A number of accessories are designed for the bass drum (also called "kick drum"). Ported tubes for the bass drum are available to take advantage of the bass reflex speaker design, in which a tuned port (a hole and a carefully measured tube) are put in a speaker enclosure to improve the bass response at the lowest frequencies.[32] Bass drumhead patches are available, which protect the drumhead from the impact of the felt beater. Bass drum pillows are fabric bags with filling or stuffing that can be used to alter the tone or resonance of the bass drum. A less expensive alternative to using a specialized bass drum pillow is to use an old sleeping bag.


The hi-hat cymbals (nicknamed "hats") consist of two cymbals mounted facing each other on a metal pole with folding support legs that keep a hollow support cylinder standing up. Like the bass drum, the hi-hat has a foot pedal. The bottom cymbal is fixed in place. The top cymbal is mounted on a thin pole which is inserted into the hollow cymbal stand cylinder. The thin pole is connected to a foot pedal. When the foot pedal is pressed down, a mechanism causes the thin pole to move down, causing the cymbals to move together. When the foot is lifted off the pedal, the cymbals move apart, due to the pedal's spring-loaded mechanism. The hi-hats can be sounded by striking the cymbals with one or two sticks or just by opening and closing the cymbals with the footpedal, without striking the cymbals. The ability to create rhythms on the hi-hats with the foot alone enables drummers to use both sticks on other drums or cymbals. Different sounds can be created by striking "open hi-hats" (without the pedal depressed, which creates a noisy sound nicknamed "sloppy hats") or a crisp "closed hi-hats" sound (with the pedal pressed down). As well, the high hats can be played with a partially depressed pedal.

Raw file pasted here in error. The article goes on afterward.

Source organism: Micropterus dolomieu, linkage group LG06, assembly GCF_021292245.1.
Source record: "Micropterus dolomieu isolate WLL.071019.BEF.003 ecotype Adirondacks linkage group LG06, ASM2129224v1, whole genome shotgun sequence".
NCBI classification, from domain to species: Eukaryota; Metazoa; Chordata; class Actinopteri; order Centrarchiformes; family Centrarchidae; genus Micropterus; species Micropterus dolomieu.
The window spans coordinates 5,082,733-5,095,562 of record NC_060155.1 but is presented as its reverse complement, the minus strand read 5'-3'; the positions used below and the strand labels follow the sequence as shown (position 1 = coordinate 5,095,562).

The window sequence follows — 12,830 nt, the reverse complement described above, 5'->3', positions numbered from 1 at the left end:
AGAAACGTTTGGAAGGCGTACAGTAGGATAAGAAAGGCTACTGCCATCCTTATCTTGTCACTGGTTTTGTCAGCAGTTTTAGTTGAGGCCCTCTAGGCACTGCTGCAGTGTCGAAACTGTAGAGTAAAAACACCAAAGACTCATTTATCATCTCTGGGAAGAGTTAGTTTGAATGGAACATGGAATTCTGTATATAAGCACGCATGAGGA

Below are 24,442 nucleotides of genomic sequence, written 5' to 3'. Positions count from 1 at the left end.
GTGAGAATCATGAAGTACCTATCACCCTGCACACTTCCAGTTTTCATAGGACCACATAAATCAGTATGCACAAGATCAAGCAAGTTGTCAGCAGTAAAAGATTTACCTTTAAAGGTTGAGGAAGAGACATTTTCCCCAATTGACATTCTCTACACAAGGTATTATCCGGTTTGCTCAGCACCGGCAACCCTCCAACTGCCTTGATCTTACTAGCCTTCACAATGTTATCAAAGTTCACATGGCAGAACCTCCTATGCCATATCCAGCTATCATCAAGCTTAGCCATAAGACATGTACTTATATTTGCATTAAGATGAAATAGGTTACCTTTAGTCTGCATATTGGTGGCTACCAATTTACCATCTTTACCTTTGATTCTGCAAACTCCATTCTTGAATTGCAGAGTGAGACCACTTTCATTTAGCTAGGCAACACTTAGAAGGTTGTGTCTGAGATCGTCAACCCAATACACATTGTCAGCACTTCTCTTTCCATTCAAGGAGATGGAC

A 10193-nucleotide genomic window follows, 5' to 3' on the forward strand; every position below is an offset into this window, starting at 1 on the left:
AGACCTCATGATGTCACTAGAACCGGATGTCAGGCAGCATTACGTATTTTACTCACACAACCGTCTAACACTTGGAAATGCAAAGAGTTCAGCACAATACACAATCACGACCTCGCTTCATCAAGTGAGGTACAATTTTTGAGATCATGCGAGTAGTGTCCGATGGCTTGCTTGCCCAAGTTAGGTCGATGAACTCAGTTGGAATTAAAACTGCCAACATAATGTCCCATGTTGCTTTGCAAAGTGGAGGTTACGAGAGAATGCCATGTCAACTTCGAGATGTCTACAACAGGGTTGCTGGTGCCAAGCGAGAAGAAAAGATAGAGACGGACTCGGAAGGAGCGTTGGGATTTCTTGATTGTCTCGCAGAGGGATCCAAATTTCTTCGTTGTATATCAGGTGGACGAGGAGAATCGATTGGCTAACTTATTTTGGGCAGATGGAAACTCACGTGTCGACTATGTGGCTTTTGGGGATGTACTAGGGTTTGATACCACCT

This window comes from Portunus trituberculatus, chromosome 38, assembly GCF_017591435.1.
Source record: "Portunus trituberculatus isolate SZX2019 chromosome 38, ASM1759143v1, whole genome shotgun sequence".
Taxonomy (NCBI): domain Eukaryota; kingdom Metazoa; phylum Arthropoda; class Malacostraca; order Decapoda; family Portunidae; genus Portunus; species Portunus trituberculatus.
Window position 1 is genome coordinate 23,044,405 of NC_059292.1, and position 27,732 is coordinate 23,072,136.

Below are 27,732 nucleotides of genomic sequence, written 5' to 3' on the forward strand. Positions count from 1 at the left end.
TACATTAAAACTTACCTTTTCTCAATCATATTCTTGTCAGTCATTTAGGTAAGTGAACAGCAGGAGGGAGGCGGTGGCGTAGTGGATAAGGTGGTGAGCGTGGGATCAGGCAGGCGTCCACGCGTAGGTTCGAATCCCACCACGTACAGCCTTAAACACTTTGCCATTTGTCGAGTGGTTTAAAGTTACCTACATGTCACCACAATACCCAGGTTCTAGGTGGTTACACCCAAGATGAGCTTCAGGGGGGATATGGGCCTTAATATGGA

Most basses have a volume potentiometer ("pot" or "knob"), which can be turned up or down, and a tone potentiometer, which rolls off the high frequencies when it is turned to the player's right. Some basses may also have a pickup selector control or switch, to select single-coil or humbucking pickups. Since the 1980s, basses are often available with battery-powered "active" electronics that boost the signal with a preamplifier and provide equalization controls to boost or cut bass and treble frequencies, or both. Some expensive basses have even more equalization options, such as bass, middle and treble.
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In some styles or settings, such as country music clubs or churches, small venues, or when a live recording is being made, the drummer may use a transparent perspex or plexiglas drum screen (also known as a drum shield) to dampen the onstage volume of the drums. A screen that completely surrounds the drum kit is known as a drum booth. In live sound applications, drum shields are used so that the audio engineer can have more control over the volume of drums that the audience hears through the PA system mix or to reduce the overall volume of the drums, as a way to reduce the overall volume of the band in the venue. In some recording studios, foam and fabric baffles are used in addition to or in place of clear panels. The drawback with foam/cloth baffle panels is that the drummer cannot see other performers, the record producer or the audio engineer well.
Jump up ^ "Warren 'Baby' Dodds". The Percussive Arts Society. Archived from the original on 27 September 2011. Retrieved 21 November 2011. Dodds' way of playing press rolls ultimately evolved into the standard jazz ride-cymbal pattern. Whereas many drummers would play very short press rolls on the backbeats, Dodds would start his rolls on the backbeats but extend each one to the following beat, providing a smoother time flow.